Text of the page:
With Matthew Stafford set to make more money than Tom Brady in 2009, no reasonable person is going to tell you that the NFL's current rookie salary system isn't crazier than a bag of rabid gophers. It is that crazy, at least at the very top.
You know what, though? I'm not sure I want it to be fixed. And maybe that makes me crazier than a sock full of amped-up seahorses, but hear me out. I have my reasons.
First, if there's a problem, let's identify a victim. Who exactly is getting the shaft here?
Is it the owners? Here's a hint: No. It's never the owners who get screwed. That's what makes them owners. Put that handful of rookies aside for a second, and NFL have the sweetest deal in sports. Teams somehow have the right to cut players anytime they please, and are under no obligation to honor the full length of contracts. As long as teams have that right to shred a contract and players don't, I'll not be feeling sorry for the owners.
Is it the general mangers, then? The actual football people charged with building a football team? They'd have a hard time convincing me they were the victims when they're the ones giving out these contracts. If you don't want Matthew Stafford to have $41.7 million, here's an idea: Don't give Matthew Stafford $41.7 million.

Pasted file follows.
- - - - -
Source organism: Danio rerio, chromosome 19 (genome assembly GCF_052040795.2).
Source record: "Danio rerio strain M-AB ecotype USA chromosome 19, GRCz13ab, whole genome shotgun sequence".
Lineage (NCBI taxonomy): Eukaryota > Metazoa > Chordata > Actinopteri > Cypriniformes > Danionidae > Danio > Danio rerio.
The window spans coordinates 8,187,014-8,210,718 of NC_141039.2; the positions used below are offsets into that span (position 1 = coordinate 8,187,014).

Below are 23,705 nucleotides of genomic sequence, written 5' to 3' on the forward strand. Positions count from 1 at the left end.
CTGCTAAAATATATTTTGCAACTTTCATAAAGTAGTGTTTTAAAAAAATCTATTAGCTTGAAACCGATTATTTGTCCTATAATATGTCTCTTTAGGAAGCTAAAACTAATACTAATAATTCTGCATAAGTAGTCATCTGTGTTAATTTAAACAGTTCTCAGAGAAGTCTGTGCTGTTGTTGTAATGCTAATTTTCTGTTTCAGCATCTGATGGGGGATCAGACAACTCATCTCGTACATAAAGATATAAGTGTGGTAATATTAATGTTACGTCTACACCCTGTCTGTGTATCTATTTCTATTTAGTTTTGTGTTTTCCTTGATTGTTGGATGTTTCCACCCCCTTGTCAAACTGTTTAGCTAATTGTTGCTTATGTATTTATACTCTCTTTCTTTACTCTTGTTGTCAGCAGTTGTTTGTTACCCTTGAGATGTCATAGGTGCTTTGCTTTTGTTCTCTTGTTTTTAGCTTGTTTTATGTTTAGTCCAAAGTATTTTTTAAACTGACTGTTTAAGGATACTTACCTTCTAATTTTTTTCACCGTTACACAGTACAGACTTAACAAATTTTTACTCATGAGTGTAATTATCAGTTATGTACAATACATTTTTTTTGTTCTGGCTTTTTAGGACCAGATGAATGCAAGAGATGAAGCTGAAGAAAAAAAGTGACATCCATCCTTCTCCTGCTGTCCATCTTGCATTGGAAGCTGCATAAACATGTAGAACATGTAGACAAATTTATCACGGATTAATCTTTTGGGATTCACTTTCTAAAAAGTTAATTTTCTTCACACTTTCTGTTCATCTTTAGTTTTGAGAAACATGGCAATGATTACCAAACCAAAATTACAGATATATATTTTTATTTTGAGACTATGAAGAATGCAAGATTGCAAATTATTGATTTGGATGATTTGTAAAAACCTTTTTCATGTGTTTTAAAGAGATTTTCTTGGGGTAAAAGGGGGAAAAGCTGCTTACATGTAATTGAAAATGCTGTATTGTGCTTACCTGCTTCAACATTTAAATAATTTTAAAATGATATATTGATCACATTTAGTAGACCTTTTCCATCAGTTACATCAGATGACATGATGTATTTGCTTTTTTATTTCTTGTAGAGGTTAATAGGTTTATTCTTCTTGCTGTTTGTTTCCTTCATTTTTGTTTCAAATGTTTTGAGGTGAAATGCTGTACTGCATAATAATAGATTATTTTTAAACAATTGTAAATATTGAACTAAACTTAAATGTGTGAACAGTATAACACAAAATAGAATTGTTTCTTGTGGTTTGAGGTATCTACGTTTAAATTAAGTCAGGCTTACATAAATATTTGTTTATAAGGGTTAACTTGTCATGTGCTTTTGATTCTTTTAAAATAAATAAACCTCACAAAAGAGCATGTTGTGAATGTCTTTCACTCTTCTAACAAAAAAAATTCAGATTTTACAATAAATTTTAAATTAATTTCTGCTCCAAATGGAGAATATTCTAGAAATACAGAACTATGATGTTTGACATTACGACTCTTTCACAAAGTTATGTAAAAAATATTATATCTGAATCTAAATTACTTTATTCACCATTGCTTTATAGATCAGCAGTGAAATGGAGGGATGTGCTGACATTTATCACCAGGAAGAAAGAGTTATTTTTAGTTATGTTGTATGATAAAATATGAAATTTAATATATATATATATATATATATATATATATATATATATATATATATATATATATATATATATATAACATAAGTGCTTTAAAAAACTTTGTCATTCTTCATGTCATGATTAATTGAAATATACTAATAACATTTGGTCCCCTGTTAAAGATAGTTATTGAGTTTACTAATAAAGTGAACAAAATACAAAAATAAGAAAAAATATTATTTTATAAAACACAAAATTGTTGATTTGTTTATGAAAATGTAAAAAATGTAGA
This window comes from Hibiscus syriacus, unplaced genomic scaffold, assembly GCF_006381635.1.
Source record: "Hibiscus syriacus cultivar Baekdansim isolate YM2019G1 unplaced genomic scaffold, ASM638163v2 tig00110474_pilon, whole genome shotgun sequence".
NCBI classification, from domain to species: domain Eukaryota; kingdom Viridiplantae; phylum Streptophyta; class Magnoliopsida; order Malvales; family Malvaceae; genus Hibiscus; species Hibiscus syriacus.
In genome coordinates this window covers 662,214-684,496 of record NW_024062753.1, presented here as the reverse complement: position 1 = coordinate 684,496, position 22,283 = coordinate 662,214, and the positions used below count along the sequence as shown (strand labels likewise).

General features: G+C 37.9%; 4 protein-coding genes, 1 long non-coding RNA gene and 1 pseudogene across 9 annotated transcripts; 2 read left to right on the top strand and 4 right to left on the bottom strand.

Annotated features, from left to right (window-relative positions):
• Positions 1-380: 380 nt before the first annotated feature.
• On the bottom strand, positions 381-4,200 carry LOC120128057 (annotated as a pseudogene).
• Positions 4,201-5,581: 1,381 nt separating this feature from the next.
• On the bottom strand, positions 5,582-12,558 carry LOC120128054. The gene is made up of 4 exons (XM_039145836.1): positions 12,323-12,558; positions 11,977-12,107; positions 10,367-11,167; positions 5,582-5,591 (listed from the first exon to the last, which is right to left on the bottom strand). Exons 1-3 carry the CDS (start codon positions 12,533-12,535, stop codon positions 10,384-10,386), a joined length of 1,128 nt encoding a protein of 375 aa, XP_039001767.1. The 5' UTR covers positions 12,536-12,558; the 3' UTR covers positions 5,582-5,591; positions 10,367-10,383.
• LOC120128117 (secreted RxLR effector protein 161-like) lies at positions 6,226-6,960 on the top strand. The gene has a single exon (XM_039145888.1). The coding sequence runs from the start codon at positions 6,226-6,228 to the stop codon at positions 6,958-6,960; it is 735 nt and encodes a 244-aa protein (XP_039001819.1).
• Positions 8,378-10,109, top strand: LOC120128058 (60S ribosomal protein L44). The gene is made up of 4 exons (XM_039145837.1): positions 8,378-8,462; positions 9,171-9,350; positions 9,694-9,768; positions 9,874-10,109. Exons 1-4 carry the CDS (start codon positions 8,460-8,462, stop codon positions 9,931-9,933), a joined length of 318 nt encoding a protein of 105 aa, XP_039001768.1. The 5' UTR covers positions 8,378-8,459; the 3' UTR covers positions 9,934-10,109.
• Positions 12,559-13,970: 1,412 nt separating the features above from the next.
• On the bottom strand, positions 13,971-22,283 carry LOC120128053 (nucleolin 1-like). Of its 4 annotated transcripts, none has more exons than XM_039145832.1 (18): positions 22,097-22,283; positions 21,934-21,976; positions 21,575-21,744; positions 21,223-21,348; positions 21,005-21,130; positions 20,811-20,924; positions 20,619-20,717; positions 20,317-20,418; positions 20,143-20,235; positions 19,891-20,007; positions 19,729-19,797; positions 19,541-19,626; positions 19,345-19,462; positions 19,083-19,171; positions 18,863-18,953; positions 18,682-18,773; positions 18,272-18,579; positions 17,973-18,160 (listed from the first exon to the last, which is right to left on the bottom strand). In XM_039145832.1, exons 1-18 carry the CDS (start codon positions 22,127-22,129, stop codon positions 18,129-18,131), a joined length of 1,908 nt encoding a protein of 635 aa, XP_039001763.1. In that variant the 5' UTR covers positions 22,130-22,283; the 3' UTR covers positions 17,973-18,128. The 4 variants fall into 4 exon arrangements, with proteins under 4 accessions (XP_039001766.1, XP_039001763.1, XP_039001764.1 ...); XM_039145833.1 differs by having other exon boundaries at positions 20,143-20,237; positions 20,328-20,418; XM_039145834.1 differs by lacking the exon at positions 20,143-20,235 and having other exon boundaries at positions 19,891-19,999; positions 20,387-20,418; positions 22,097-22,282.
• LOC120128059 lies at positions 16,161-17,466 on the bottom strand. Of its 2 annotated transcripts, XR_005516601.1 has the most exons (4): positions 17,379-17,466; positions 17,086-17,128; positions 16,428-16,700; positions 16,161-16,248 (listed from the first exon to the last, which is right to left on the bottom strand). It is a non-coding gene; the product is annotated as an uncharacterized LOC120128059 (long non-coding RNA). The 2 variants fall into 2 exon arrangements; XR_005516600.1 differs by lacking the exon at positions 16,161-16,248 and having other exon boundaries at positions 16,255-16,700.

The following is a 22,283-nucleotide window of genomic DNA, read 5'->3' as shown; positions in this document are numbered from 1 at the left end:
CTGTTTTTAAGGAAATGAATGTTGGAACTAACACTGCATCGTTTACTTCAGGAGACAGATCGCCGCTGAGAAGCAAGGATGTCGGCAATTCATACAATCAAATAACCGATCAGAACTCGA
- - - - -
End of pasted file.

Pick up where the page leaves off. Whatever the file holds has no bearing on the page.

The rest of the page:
The players, maybe? Finally, I feel like we're onto something. And when I say players, I mean veterans who have been around a while and have to constantly worry that their jobs are in danger because a team is not going to pay a rookie what a rookie currently demands and then not play him. I mean the veteran guys who get sent packing because rookies eat up so much of a team's salary cap.
So why wouldn't I want it fixed? Well, I would, but only on the condition that that money somehow gets re-funneled to the veteran players. And I'm not exactly sure how you'd do that.
If the money saved on rookie contracts is only going to help Jerry Jones purchase authentic gorilla-skin seat covers on his yacht, or help Dan Snyder recruit new members for the Coalition for Tree Destruction, then I'm not interested. The owners need and deserve no help. None of them are eating Ramen noodles tonight, you know? They're all doing fine, and they've already get the most one-sided contracts in sports.
So if we can fix it in a way that helps veteran players -- maybe with a dramatically raised salary floor, coupled with the limits on rookie salaries, or maybe with special salary cap dispensations for players of a certain age -- then go ahead and fix it.
But if it only gets fixed to help out the teams, then no thanks. Someone should be raking these NFL owners over the coals, and I'd rather it was rookies than nobody.